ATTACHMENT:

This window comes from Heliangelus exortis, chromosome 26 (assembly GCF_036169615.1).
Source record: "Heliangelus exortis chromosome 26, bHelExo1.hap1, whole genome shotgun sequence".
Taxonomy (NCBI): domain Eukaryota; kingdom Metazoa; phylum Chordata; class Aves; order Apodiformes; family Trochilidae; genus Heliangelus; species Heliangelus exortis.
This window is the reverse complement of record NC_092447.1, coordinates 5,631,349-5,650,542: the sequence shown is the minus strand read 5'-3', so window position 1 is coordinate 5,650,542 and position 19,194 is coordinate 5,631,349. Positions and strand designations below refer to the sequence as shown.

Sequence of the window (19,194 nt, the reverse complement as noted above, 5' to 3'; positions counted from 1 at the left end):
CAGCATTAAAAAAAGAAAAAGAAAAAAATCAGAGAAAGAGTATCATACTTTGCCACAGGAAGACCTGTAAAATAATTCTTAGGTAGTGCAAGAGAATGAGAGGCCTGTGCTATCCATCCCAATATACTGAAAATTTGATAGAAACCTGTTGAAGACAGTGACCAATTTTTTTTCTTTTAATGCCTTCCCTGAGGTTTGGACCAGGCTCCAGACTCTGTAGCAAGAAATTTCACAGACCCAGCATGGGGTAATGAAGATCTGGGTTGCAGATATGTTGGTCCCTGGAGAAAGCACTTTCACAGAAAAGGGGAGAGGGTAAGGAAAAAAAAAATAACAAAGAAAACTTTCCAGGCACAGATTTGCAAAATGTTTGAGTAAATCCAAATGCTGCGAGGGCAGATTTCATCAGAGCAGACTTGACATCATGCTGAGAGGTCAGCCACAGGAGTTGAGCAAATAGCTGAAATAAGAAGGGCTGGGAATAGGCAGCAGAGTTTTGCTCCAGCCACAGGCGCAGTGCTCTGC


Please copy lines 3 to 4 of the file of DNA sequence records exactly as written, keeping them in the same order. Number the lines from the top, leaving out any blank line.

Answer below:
Taxonomy (NCBI): domain Eukaryota; kingdom Metazoa; phylum Chordata; class Aves; order Apodiformes; family Trochilidae; genus Heliangelus; species Heliangelus exortis.
This window is the reverse complement of record NC_092447.1, coordinates 5,631,349-5,650,542: the sequence shown is the minus strand read 5'-3', so window position 1 is coordinate 5,650,542 and position 19,194 is coordinate 5,631,349. Positions and strand designations below refer to the sequence as shown.